Regarding yesterday’s post about aged pensions and new eligibility thresholds being mooted by the government, those old enough to remember may recall the pension deductions at source during the 1950’s and onwards?
Those who do recall, as I do, may also remember that a few years later all that money somehow vanished and when any politician was asked where all that pension money went they ran for cover and I don’t recall any answer forthcoming. Many reports say the National Welfare Fund, as it was called in 1950, held more than £100,000,000.
A regular reader of MM, Wallace, has sent the following, which he had tucked away in his files. Unfortunately, the original author is unknown and the veracity of the article shall be deferred to our learned readers with other knowledge either pro or con. This is an excerpt from a very long piece but for our purposes begins here, with original punctuation errors: (Ed.)
Considerable public relations investment prepares Aussies for this event; generally in the form of proselytising the myth that the younger generation is being stuck with the burden of financing pensions for the ageing baby boomers. The reality could not be more different. This is the story of a different kind of privatisation… outright theft on a multi-billion dollar scale; the appropriation of an entire age pension scheme. We don’t even know where the money went.
The history of the Age Pension Fund is not-well-known and it goes back to 1945, when Prime Minister Ben Chifley became aware of grinding poverty amongst the elderly. He was shocked, and a referendum was put to the people of Australia; and the outcome was a welfare fund contributed to by every Aussie worker, at a rate of 7.5% of gross income (at the time, in Australia and New Zealand, one and sixpence in the pound). This was a fund that was very specifically owned by the workers and declared as such; a fund in which government could not interfere; and from which it could not even borrow. Money could only be paid out as an indexed and non-means tested pension upon retirement at age 65 (60 for women).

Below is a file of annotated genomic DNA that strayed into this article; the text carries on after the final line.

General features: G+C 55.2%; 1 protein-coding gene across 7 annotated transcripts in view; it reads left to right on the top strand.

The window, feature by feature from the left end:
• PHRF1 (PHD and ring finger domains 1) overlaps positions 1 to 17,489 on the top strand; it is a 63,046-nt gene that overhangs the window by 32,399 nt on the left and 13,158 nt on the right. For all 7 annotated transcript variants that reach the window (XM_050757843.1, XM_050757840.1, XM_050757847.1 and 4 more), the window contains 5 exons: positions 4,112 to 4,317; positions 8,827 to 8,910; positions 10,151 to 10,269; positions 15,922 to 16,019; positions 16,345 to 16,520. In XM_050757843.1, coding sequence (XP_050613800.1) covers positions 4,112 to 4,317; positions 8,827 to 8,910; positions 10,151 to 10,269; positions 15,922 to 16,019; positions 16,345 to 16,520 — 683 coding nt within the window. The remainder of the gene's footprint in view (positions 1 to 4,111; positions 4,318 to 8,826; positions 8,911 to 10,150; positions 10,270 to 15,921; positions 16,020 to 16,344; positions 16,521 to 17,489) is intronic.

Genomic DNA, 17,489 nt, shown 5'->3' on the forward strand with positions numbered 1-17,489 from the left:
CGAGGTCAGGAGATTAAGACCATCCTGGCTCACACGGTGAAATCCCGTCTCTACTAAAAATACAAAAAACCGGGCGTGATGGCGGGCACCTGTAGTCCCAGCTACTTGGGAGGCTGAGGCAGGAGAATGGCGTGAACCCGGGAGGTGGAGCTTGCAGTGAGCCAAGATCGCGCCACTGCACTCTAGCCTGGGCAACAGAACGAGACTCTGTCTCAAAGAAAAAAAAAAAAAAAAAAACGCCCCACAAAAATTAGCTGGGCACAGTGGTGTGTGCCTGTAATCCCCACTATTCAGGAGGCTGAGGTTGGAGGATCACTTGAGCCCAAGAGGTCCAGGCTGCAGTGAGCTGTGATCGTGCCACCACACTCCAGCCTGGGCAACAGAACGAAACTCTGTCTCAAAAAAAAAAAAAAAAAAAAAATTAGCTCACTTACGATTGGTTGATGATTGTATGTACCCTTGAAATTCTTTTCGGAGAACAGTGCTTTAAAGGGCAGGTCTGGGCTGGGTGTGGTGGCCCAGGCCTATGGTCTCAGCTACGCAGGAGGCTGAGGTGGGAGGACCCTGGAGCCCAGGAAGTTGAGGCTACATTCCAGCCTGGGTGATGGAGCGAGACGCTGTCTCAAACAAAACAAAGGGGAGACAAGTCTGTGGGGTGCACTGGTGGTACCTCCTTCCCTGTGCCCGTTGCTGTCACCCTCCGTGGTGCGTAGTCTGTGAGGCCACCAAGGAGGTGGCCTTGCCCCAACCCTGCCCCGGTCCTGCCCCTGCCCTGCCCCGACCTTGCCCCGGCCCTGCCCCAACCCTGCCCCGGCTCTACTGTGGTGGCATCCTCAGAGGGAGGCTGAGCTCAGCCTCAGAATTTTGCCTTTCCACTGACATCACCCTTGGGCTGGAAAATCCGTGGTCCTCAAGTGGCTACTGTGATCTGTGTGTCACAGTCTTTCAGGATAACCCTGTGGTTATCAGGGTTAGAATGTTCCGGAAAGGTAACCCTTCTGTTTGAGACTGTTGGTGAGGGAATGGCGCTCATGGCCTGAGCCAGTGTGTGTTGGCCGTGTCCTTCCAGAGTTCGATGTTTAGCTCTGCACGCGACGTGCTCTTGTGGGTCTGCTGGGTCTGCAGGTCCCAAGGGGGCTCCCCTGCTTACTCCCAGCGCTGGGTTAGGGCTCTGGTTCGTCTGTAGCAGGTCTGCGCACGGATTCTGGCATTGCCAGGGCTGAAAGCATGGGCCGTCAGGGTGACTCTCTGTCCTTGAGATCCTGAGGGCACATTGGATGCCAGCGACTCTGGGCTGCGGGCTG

To ensure the public was reminded of its investment, and so no government could interfere with the Fund, the amount appeared at the top of every income tax form and was calculated before income tax. Actuaries have calculated that this fund should currently be yielding at $6000 per year more than the current age pension.
Posthumously, former Prime Minister Robert Menzies should be tried for the original theft; perhaps the greatest heist in human history. Former Prime Minister Paul Keating needs to answer the long-stalled question, where is this fund? This is a fund that he illegally, and in breach of the constitutional sacrosanctity of referenda, imposed means testing; on worker’s own savings.
Does the current government know about this? It would certainly explain why on 29 July 2009 the Minister for Aging Jenny Macklin diverted attention from the 1946 fund, by erecting a monument in Canberra to the 1909 age pension scheme which, as she mentioned over-casually, “was means tested, just like today’s version”. Nice try Minister but you are still in possession of stolen funds and imposing illegal means-testing.